A new piece of research has drawn some interesting conclusions when it comes to personal data privacy for consumers, and teenagers in particular.
You may think that teens are careless when it comes to online privacy, but apparently this is a myth, according to the report from MRS, entitled ‘Private Lives? Putting the consumer at the heart of the debate’.
In fact, teens aren’t feckless, scattering their data about here and there with abandon according to the study, but they take privacy issues seriously, and on social networks use forms of coding – in jokes and ‘vaguebooking’, which is a vague message designed to hide its true meaning.
And youngsters can also go to lengths such as posting false personal details, to throw anyone combing their feed for data off the scent – or “dirtying” their data, as the report authors refer to it.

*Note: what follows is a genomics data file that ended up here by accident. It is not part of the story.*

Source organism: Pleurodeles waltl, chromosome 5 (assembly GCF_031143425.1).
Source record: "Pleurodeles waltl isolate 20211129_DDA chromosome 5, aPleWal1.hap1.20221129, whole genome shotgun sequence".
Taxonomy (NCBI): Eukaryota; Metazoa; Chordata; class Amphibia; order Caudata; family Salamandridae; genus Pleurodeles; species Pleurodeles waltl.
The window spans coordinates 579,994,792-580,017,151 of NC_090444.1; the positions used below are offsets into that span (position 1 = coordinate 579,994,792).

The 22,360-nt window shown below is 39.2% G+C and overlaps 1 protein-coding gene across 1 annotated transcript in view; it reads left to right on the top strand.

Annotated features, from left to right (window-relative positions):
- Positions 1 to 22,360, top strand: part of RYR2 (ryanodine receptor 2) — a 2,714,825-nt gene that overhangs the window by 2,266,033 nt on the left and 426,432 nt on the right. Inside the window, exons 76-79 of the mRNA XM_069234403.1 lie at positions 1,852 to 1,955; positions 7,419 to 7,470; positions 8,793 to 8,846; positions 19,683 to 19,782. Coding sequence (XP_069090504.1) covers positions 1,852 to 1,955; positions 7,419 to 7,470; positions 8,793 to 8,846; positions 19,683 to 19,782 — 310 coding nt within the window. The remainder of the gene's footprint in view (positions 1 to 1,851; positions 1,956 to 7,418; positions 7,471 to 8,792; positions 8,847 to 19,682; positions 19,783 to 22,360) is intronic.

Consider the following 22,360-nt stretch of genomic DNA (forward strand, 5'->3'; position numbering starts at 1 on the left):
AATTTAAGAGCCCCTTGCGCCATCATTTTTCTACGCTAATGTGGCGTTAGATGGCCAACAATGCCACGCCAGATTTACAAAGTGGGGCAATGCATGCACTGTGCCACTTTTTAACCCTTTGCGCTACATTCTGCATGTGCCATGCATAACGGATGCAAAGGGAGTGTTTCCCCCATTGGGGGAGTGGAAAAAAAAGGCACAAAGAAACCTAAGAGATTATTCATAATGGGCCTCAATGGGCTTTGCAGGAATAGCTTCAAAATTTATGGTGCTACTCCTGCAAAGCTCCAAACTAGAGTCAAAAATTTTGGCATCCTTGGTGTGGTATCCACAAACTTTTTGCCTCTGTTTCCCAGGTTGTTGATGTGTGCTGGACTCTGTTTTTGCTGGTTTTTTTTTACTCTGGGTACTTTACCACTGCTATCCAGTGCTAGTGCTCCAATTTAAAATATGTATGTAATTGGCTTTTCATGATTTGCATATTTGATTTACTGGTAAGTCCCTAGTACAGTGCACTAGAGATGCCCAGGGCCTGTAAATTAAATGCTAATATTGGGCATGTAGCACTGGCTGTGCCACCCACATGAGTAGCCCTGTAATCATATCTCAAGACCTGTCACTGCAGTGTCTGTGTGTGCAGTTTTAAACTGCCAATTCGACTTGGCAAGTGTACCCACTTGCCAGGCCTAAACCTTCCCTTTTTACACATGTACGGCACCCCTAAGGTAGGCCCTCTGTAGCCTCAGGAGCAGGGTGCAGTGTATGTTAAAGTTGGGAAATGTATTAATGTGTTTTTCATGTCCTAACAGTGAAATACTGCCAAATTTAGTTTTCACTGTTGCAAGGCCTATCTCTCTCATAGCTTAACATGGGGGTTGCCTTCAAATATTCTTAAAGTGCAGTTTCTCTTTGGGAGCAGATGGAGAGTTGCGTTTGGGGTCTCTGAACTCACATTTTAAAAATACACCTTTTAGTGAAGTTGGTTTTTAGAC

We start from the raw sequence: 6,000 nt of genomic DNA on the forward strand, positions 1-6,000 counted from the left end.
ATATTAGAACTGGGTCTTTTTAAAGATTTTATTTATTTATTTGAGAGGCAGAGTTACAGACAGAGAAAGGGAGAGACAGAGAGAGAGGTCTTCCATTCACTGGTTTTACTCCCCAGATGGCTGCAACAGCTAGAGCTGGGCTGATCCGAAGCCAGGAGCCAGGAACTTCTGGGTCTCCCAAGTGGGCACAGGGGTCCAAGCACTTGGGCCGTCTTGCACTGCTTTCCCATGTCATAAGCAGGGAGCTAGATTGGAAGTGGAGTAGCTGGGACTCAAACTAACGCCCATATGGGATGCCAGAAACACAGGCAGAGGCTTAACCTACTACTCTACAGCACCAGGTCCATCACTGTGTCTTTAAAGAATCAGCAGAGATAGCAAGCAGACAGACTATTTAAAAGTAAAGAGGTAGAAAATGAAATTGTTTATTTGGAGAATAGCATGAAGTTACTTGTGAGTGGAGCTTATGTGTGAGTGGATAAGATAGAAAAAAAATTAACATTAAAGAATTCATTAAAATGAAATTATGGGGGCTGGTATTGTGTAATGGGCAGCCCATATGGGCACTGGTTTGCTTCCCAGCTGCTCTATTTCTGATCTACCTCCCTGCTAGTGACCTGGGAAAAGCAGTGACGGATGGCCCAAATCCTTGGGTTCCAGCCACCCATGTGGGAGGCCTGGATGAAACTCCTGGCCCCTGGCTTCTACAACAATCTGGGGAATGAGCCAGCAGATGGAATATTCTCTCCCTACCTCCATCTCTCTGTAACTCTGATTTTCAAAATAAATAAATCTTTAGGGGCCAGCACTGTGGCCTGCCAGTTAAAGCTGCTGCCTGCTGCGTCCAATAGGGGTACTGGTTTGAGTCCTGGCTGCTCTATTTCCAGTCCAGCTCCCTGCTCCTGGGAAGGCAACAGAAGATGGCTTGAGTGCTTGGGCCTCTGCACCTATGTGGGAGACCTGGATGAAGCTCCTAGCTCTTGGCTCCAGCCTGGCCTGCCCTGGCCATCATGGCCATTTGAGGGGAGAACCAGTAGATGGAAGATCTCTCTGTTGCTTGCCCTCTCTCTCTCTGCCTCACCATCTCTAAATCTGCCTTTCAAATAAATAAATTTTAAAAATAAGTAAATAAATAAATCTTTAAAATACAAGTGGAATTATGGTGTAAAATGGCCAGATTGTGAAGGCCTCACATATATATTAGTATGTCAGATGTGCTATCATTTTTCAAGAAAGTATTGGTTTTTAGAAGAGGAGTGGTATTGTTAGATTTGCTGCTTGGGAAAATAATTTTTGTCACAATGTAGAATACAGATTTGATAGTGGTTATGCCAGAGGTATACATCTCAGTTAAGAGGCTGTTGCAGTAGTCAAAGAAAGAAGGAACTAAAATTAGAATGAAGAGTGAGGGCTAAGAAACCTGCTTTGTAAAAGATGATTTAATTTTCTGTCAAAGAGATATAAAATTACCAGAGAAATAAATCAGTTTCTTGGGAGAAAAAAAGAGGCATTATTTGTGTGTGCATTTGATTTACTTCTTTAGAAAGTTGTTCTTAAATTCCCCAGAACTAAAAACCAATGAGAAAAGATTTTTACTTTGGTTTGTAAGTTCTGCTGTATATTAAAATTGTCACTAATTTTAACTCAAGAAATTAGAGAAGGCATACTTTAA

The study also uncovered a general distrust of how personal data is collected, kept and used in this day and age. Indeed, only one in ten folks feel like they have “complete control” over their personal data being kept private (and they’re likely either kidding themselves, or pretty much off the online grid totally).
70 per cent of all respondents to a YouGov poll said that the privacy of their personal data is more important now than it was five to ten years back. That same poll also found that the UK government is only trusted slightly more than supermarkets, when it comes to looking after personal data.
Colin Strong, lead author of the MRS report, commented: “People are recognising the value of their personal information and institutions need to be prepared for a more robust justification of what is currently being traded in exchange for disclosure. Value is not just monetary, but social and emotional as well. This report is an attempt to broaden the privacy debate and help organisations and institutions properly consider the implications from the perspective of individual consumers and citizens.”